This month brings with it two instances of Swedishness.
We (my housemates and I) want our house to be a place of hospitality, because we know it is a good challenge to welcome people into your home. There is a level of relationship that is formed when you invite someone in and share food with them. That is different again when they live with you. Hospitality is a value commonly found in many monastic communities, and one that is also at the heart of 24-7 Prayer. I love the way sharing your home pushes you to think about why you live the way you do, and what is important to you. Marie (from Sweden) came to stay with us at the start of May, and my hope is that we will have all learnt and grown during her stay here, and that she will have been as blessed by it as much as we will be.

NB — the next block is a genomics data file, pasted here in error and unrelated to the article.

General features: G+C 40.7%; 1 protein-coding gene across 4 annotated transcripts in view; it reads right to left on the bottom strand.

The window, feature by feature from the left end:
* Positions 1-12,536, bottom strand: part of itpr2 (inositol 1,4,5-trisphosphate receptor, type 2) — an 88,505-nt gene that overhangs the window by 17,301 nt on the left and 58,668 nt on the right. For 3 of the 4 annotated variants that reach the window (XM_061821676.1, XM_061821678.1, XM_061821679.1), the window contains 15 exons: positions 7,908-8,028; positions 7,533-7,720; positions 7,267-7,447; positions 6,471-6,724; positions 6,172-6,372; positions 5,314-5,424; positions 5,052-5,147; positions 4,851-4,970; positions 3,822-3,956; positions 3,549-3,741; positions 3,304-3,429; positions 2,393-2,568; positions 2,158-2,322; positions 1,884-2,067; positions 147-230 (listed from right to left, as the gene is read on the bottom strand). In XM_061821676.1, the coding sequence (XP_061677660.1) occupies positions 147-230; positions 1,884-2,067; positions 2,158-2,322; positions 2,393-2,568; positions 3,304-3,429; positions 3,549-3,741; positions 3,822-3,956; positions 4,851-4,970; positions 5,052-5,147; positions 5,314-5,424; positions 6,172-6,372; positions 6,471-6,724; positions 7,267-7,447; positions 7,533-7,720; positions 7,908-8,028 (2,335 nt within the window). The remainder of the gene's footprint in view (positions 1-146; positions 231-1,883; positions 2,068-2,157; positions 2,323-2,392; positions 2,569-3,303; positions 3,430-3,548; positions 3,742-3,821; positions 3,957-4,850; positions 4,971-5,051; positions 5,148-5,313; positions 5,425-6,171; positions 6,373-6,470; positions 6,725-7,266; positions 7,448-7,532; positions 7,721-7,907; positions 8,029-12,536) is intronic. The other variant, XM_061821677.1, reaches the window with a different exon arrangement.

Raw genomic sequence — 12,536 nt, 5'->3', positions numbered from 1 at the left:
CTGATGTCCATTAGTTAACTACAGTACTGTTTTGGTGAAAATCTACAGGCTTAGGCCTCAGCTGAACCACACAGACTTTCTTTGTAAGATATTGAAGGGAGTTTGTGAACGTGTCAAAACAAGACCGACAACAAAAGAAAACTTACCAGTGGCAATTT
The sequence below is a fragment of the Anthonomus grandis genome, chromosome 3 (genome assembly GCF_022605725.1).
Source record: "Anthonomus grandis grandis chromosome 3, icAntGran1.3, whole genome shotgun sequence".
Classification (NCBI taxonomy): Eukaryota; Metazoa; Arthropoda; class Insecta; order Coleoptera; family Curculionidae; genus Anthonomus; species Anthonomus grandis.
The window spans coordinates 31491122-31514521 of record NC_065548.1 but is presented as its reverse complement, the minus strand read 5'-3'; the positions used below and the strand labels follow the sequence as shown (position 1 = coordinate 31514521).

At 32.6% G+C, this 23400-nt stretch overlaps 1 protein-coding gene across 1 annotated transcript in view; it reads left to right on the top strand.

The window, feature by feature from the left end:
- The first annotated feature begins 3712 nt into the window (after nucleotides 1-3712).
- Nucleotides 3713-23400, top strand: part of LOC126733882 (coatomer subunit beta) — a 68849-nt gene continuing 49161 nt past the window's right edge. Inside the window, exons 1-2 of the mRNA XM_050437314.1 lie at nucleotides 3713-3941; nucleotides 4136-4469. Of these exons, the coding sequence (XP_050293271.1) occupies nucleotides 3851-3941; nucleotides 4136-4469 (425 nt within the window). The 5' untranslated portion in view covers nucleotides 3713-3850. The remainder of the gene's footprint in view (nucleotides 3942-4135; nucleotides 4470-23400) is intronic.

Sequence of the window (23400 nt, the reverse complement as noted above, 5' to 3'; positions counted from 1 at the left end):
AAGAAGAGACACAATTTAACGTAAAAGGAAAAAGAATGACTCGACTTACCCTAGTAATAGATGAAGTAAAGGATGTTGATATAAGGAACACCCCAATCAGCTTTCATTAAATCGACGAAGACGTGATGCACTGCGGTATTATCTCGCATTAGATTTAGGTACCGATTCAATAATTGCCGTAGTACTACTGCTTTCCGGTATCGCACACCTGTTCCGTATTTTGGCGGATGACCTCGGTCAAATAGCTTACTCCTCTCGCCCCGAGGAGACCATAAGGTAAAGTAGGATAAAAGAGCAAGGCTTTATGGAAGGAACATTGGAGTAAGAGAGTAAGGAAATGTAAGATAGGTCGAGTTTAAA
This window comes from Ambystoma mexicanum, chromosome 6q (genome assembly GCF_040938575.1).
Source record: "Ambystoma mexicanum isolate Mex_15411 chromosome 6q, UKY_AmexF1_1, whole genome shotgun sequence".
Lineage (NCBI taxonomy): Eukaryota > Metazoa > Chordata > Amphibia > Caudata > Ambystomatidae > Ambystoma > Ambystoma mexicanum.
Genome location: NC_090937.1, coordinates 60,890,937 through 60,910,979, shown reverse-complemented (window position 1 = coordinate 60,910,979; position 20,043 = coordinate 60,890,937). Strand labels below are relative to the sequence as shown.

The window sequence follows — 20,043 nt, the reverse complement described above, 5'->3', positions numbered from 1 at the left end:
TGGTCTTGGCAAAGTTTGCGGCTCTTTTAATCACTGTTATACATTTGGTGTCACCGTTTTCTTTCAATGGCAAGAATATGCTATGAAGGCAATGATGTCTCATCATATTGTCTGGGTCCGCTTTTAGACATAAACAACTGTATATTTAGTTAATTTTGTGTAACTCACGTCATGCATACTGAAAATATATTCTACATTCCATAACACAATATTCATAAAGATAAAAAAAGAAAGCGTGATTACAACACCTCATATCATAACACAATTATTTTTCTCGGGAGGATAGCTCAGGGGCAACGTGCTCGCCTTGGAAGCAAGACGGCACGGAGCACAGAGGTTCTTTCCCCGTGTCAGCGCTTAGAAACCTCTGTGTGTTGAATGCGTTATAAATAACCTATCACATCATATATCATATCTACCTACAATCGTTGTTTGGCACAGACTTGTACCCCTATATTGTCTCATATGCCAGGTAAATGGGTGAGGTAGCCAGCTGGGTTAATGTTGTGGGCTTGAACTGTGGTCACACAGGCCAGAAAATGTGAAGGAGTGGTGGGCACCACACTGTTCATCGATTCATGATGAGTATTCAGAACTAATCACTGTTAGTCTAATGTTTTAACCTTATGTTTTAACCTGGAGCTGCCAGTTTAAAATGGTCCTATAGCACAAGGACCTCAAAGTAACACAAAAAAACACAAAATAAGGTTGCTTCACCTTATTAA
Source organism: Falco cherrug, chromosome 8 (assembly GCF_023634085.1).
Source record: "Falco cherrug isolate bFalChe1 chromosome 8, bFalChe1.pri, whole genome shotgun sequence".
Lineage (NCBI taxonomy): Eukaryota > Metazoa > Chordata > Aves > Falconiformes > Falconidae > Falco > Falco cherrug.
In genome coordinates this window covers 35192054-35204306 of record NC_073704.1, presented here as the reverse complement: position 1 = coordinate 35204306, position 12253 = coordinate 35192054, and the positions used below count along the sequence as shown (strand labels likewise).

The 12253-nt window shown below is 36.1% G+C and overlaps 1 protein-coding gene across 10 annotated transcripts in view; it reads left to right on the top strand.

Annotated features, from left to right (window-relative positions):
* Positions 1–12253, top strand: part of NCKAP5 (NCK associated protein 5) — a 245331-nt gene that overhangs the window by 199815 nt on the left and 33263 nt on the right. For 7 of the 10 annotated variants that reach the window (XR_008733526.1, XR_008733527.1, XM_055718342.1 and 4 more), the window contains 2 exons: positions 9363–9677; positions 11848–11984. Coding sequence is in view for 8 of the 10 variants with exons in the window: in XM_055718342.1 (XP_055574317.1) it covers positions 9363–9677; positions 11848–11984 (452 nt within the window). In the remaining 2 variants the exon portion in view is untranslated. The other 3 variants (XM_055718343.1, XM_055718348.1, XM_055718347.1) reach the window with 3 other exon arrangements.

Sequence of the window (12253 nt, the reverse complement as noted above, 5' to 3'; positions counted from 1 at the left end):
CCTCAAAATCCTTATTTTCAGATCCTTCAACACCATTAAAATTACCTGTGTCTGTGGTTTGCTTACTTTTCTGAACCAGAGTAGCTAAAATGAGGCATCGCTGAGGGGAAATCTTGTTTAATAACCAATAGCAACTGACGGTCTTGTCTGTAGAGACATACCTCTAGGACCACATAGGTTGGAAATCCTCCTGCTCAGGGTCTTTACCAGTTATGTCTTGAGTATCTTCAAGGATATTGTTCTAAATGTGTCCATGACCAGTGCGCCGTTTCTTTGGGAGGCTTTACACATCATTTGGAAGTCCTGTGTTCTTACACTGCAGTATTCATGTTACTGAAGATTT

Jesus talks a lot about welcoming others. He even links the way people treat strangers and those in need with their attitiude towards him. So I think it goes deeper than just being nice. How you welcome others probably says a lot about how you perceive yourself and how you value those around you.
With that bouncing round my head, I come to the second instance. I have recently started working for a Swedish furniture manufacturer/retailer, and a lovely job it is too. It’s been almost two years since I had an ‘ordinary’ job, and I am very grateful to have it. It has come along at the right time I think. What interested me at my induction was the continual use of the word ‘family’. It seems like a whole lot of their values and way of working could easily come under the banner of hospitality and welcome; from the way the store is designed, how the business is run, right down to the products they sell.
I applied for many jobs over the past few months, but the only response I got back was for this one. I’m hoping that they will be able to teach me something about family, because I certainly haven’t got it all figured out. And perhaps I will be able to teach them something too. I am, after all, part of a community that is known for it’s welcome.